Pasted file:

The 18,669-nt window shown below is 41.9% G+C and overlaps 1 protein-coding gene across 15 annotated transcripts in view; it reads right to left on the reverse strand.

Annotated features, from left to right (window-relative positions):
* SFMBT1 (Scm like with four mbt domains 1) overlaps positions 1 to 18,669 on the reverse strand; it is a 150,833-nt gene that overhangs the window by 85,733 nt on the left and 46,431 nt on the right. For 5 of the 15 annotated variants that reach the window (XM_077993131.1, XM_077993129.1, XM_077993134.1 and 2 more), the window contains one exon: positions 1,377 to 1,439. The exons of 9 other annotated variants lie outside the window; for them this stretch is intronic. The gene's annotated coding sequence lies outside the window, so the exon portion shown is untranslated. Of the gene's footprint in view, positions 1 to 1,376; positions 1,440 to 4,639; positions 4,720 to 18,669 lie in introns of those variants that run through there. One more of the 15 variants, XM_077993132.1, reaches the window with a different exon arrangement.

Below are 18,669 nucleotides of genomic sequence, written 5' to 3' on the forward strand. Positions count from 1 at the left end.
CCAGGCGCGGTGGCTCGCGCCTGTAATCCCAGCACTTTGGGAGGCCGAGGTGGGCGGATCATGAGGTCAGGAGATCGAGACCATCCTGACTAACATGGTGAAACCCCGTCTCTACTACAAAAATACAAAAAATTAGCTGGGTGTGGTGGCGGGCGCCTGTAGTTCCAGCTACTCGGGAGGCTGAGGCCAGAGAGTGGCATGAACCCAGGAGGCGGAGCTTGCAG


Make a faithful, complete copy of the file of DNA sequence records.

The 18,669-nt window shown below is 41.9% G+C and overlaps 1 protein-coding gene across 15 annotated transcripts in view; it reads right to left on the reverse strand.

Annotated features, from left to right (window-relative positions):
* SFMBT1 (Scm like with four mbt domains 1) overlaps positions 1 to 18,669 on the reverse strand; it is a 150,833-nt gene that overhangs the window by 85,733 nt on the left and 46,431 nt on the right. For 5 of the 15 annotated variants that reach the window (XM_077993131.1, XM_077993129.1, XM_077993134.1 and 2 more), the window contains one exon: positions 1,377 to 1,439. The exons of 9 other annotated variants lie outside the window; for them this stretch is intronic. The gene's annotated coding sequence lies outside the window, so the exon portion shown is untranslated. Of the gene's footprint in view, positions 1 to 1,376; positions 1,440 to 4,639; positions 4,720 to 18,669 lie in introns of those variants that run through there. One more of the 15 variants, XM_077993132.1, reaches the window with a different exon arrangement.

Below are 18,669 nucleotides of genomic sequence, written 5' to 3' on the forward strand. Positions count from 1 at the left end.
CCAGGCGCGGTGGCTCGCGCCTGTAATCCCAGCACTTTGGGAGGCCGAGGTGGGCGGATCATGAGGTCAGGAGATCGAGACCATCCTGACTAACATGGTGAAACCCCGTCTCTACTACAAAAATACAAAAAATTAGCTGGGTGTGGTGGCGGGCGCCTGTAGTTCCAGCTACTCGGGAGGCTGAGGCCAGAGAGTGGCATGAACCCAGGAGGCGGAGCTTGCAG